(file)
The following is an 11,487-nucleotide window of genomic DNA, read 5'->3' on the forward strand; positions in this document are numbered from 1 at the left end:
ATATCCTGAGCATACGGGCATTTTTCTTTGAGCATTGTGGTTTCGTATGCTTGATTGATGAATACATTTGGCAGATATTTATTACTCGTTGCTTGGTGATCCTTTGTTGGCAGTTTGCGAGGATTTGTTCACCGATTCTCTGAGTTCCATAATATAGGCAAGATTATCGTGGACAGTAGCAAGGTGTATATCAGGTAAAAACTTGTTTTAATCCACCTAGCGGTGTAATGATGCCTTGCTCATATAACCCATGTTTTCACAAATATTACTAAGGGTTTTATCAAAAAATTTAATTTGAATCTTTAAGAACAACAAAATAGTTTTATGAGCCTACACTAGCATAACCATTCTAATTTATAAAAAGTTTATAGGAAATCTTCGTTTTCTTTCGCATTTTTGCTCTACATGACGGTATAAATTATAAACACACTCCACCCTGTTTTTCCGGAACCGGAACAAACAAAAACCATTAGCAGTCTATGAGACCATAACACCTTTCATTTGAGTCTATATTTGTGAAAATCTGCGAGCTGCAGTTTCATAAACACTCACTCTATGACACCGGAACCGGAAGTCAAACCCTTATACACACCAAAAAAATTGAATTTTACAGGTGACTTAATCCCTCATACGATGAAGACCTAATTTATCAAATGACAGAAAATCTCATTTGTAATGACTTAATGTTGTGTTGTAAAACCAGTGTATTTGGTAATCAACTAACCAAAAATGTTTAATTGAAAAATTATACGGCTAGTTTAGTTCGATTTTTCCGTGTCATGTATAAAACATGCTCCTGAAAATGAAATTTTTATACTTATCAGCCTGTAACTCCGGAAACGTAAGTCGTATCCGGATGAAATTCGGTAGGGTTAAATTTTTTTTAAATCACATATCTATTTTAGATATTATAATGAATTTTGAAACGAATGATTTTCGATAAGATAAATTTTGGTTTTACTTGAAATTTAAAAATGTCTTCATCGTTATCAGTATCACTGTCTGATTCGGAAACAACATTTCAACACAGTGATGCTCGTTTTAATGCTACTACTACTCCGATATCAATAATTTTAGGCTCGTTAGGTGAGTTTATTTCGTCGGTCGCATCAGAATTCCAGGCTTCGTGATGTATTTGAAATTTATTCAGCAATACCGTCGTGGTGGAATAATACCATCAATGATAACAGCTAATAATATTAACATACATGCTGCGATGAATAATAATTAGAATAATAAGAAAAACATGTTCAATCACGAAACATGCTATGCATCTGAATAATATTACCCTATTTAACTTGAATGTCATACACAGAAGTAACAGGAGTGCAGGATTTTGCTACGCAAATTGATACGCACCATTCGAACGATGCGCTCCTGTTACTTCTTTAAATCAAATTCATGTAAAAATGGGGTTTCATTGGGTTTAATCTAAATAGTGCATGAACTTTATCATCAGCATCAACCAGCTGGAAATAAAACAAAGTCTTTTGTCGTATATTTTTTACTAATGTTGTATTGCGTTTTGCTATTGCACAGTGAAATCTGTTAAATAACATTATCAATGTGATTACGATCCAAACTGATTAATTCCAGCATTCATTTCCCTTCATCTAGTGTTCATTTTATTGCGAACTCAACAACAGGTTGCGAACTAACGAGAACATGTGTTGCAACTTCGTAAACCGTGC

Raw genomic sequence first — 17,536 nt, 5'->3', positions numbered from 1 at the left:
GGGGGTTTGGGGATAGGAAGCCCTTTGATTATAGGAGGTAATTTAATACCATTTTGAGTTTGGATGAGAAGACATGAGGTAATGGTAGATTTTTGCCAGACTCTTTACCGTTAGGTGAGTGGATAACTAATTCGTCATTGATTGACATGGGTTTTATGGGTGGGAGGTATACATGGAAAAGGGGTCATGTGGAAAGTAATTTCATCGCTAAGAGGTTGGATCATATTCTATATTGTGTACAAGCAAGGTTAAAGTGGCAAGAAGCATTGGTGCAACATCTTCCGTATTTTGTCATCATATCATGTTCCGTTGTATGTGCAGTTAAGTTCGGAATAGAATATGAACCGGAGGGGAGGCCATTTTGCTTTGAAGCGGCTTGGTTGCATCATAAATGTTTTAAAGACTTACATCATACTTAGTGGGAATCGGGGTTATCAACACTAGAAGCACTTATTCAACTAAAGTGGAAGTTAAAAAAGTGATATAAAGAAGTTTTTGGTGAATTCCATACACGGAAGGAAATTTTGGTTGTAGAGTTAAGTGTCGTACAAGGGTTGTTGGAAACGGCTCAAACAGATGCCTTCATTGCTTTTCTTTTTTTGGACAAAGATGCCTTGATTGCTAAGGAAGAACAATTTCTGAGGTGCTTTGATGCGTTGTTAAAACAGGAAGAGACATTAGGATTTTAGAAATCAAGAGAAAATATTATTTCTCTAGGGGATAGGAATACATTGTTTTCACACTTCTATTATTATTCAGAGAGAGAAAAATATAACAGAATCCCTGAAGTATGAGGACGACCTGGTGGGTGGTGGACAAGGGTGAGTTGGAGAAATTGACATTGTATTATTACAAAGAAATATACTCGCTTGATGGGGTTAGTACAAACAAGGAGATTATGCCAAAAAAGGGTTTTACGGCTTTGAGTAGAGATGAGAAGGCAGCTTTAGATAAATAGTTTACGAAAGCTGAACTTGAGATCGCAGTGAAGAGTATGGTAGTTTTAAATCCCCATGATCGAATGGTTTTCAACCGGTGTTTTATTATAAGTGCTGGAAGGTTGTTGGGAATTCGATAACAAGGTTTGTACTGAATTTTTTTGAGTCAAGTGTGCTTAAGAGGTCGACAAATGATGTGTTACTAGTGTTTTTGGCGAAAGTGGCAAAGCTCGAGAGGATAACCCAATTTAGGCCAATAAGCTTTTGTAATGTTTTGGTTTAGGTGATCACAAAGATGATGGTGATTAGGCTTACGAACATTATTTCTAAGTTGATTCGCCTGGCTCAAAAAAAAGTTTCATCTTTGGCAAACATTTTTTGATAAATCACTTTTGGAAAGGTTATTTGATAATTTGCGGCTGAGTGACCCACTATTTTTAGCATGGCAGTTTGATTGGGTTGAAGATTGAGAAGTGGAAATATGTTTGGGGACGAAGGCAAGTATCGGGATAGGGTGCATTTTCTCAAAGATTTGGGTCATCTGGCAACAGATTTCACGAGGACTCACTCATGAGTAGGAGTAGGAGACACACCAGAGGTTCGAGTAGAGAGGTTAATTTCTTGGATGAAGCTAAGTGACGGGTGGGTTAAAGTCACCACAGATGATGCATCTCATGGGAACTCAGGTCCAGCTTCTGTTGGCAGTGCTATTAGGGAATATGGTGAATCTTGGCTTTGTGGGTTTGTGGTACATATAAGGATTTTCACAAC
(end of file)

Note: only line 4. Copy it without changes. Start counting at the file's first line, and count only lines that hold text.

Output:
GGGGGTTTGGGGATAGGAAGCCCTTTGATTATAGGAGGTAATTTAATACCATTTTGAGTTTGGATGAGAAGACATGAGGTAATGGTAGATTTTTGCCAGACTCTTTACCGTTAGGTGAGTGGATAACTAATTCGTCATTGATTGACATGGGTTTTATGGGTGGGAGGTATACATGGAAAAGGGGTCATGTGGAAAGTAATTTCATCGCTAAGAGGTTGGATCATATTCTATATTGTGTACAAGCAAGGTTAAAGTGGCAAGAAGCATTGGTGCAACATCTTCCGTATTTTGTCATCATATCATGTTCCGTTGTATGTGCAGTTAAGTTCGGAATAGAATATGAACCGGAGGGGAGGCCATTTTGCTTTGAAGCGGCTTGGTTGCATCATAAATGTTTTAAAGACTTACATCATACTTAGTGGGAATCGGGGTTATCAACACTAGAAGCACTTATTCAACTAAAGTGGAAGTTAAAAAAGTGATATAAAGAAGTTTTTGGTGAATTCCATACACGGAAGGAAATTTTGGTTGTAGAGTTAAGTGTCGTACAAGGGTTGTTGGAAACGGCTCAAACAGATGCCTTCATTGCTTTTCTTTTTTTGGACAAAGATGCCTTGATTGCTAAGGAAGAACAATTTCTGAGGTGCTTTGATGCGTTGTTAAAACAGGAAGAGACATTAGGATTTTAGAAATCAAGAGAAAATATTATTTCTCTAGGGGATAGGAATACATTGTTTTCACACTTCTATTATTATTCAGAGAGAGAAAAATATAACAGAATCCCTGAAGTATGAGGACGACCTGGTGGGTGGTGGACAAGGGTGAGTTGGAGAAATTGACATTGTATTATTACAAAGAAATATACTCGCTTGATGGGGTTAGTACAAACAAGGAGATTATGCCAAAAAAGGGTTTTACGGCTTTGAGTAGAGATGAGAAGGCAGCTTTAGATAAATAGTTTACGAAAGCTGAACTTGAGATCGCAGTGAAGAGTATGGTAGTTTTAAATCCCCATGATCGAATGGTTTTCAACCGGTGTTTTATTATAAGTGCTGGAAGGTTGTTGGGAATTCGATAACAAGGTTTGTACTGAATTTTTTTGAGTCAAGTGTGCTTAAGAGGTCGACAAATGATGTGTTACTAGTGTTTTTGGCGAAAGTGGCAAAGCTCGAGAGGATAACCCAATTTAGGCCAATAAGCTTTTGTAATGTTTTGGTTTAGGTGATCACAAAGATGATGGTGATTAGGCTTACGAACATTATTTCTAAGTTGATTCGCCTGGCTCAAAAAAAAGTTTCATCTTTGGCAAACATTTTTTGATAAATCACTTTTGGAAAGGTTATTTGATAATTTGCGGCTGAGTGACCCACTATTTTTAGCATGGCAGTTTGATTGGGTTGAAGATTGAGAAGTGGAAATATGTTTGGGGACGAAGGCAAGTATCGGGATAGGGTGCATTTTCTCAAAGATTTGGGTCATCTGGCAACAGATTTCACGAGGACTCACTCATGAGTAGGAGTAGGAGACACACCAGAGGTTCGAGTAGAGAGGTTAATTTCTTGGATGAAGCTAAGTGACGGGTGGGTTAAAGTCACCACAGATGATGCATCTCATGGGAACTCAGGTCCAGCTTCTGTTGGCAGTGCTATTAGGGAATATGGTGAATCTTGGCTTTGTGGGTTTGTGGTACATATAAGGATTTTCACAAC